Should all Marketers Become Better Strategists?
The following outtake, focused on breaking into digital marketing is taken from a recent exclusive recording of an MMC Moments of Truth discussion between Stephanie Leigh-Rose, education and media director at MMC Learning and David Edmundson-Bird, who is an author, a principal lecture in digital marketing and thought leader.
In this extract, Stephanie and David talk about the importance of effective strategy for marketers and how becoming experienced strategists can benefit them in their role.
Watch the 4 minute clip below for some incredible insights in to marketing strategy.
Do all marketers need to be strategists?
So, next question. Should all marketers become better strategists?
Oh gosh. Yes, they really should. It’s a real bug bear of mine that I think a lot of marketers think their role is purely operational, they say “Oh, I just do this.”
I’m a judge on a whole series of industry awards and if you think about an industry award, it’s about demonstrating best practise. I see people doing wonderful things and I go, “Yeah but why? Why did you do that?” And there’s a whole block of questions called “What were your objectives? What was the strategy? Who was your audience?” And it’s like they’ve glossed over that bit because they go, “I don’t like talking about that because what I really like talking about is my little operational bit that I do really well, I know I’m really good at doing this content.”
The thing is, the strategy is the bit that helps us understand the whole reason for doing things. So I think marketers really need to take a stand and start to become better strategists.
How can marketers become better strategists?
You need to know what your business objectives are. I know this sounds like Business Strategy 101 from business school, but you know what? I wish it was Business Strategy 101 for everyone, because everyone really needs to get their head round this. If you know what your business objectives are, what you’re trying to achieve as an organisation, that means that you can create marketing objectives. Your marketing objectives are you telling your audience how you are going to make these lofty goals happen. That then allows us to create communications objectives.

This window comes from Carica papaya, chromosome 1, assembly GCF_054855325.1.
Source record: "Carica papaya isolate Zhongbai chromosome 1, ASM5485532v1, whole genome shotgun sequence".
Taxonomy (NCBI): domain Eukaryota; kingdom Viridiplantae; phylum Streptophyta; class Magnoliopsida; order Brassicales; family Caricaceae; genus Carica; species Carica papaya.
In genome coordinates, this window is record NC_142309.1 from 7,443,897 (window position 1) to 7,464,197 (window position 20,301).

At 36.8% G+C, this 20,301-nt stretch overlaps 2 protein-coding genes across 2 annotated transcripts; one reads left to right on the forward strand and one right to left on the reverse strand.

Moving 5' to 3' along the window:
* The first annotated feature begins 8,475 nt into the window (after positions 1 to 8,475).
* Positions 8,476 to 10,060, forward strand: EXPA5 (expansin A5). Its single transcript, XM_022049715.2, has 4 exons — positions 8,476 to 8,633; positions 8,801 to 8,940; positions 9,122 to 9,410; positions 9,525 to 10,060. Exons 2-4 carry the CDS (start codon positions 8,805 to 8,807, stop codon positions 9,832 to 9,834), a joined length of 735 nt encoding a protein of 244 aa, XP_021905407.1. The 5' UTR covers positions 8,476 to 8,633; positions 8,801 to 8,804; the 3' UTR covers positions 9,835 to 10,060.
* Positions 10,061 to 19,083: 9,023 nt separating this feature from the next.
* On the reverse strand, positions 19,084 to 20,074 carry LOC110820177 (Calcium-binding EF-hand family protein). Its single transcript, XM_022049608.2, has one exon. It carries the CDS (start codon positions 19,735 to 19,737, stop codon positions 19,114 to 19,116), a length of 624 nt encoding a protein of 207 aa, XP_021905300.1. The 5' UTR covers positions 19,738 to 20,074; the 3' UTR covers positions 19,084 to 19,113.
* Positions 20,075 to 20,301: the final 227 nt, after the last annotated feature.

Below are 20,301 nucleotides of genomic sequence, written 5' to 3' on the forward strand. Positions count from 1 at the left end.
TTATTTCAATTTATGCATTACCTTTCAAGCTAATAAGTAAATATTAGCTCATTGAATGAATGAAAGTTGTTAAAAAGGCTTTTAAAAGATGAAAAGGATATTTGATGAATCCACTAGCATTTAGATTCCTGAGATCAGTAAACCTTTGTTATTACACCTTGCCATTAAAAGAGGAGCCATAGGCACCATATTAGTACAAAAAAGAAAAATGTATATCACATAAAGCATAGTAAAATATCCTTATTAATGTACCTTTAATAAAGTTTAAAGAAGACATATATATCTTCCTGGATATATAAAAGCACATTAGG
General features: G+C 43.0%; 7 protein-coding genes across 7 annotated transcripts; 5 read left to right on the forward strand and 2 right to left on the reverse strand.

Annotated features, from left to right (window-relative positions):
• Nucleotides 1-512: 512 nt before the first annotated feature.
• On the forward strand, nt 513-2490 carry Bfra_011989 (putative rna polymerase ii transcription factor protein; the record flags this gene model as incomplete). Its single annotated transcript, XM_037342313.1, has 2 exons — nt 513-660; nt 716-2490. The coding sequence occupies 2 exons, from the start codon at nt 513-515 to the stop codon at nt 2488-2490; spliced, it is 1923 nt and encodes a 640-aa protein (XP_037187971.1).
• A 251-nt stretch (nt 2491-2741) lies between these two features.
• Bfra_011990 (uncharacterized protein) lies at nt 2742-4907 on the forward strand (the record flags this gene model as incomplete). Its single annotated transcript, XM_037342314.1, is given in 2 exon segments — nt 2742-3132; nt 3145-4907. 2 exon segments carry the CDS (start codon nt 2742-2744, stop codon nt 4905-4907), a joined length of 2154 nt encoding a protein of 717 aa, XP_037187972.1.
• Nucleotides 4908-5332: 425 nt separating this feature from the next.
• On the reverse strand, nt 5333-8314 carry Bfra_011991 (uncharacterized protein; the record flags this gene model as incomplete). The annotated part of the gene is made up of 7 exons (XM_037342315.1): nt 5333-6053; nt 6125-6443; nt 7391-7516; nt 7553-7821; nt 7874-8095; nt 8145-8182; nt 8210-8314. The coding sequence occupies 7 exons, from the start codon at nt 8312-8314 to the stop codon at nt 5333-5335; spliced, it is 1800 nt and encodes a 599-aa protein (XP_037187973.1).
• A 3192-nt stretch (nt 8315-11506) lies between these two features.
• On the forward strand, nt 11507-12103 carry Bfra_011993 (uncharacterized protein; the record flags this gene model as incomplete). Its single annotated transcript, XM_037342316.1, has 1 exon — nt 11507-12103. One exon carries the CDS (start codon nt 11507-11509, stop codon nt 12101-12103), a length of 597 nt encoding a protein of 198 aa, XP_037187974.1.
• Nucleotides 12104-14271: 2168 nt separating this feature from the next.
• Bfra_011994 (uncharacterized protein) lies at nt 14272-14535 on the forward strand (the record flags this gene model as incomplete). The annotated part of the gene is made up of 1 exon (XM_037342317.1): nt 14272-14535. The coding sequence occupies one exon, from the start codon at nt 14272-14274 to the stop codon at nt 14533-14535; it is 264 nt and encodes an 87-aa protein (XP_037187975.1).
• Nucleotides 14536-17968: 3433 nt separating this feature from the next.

Quite a lot of people when I say to them, “Okay, so why did you do that tweet? Why did you put that post up on Twitter? Why did you write that blog post?” I just get blank faces, and I say, “Well, what was the goal? What were you trying to achieve?” So even at the communications objective level, if you know what you’re trying to achieve, you can see whether what you are doing is working.
What is the importance of having objectives in marketing?
Without goals, without ways of measuring our performance, without saying, “Did that tweet in some way contribute to or improve our bottom line by 10%?”, we don’t have any coherent purpose. If you bring all these things together. It gives your role purpose.
I think if you don’t have those market objectives, if you don’t have those business objectives, if you don’t know what direction the organisation is trying go in, it becomes very difficult to decide whether what you’re doing on a day-to-day basis is the right thing to do. So I’m really keen that people in organisations who call themselves marketers, who call themselves communicators, have a real understanding of business strategy, have a real understanding of marketing strategy, and are able to contribute to and create objectives, particularly comms objectives so that they know what to do and so that they stop doing what they shouldn’t do. That’s the hill I’m going to die on.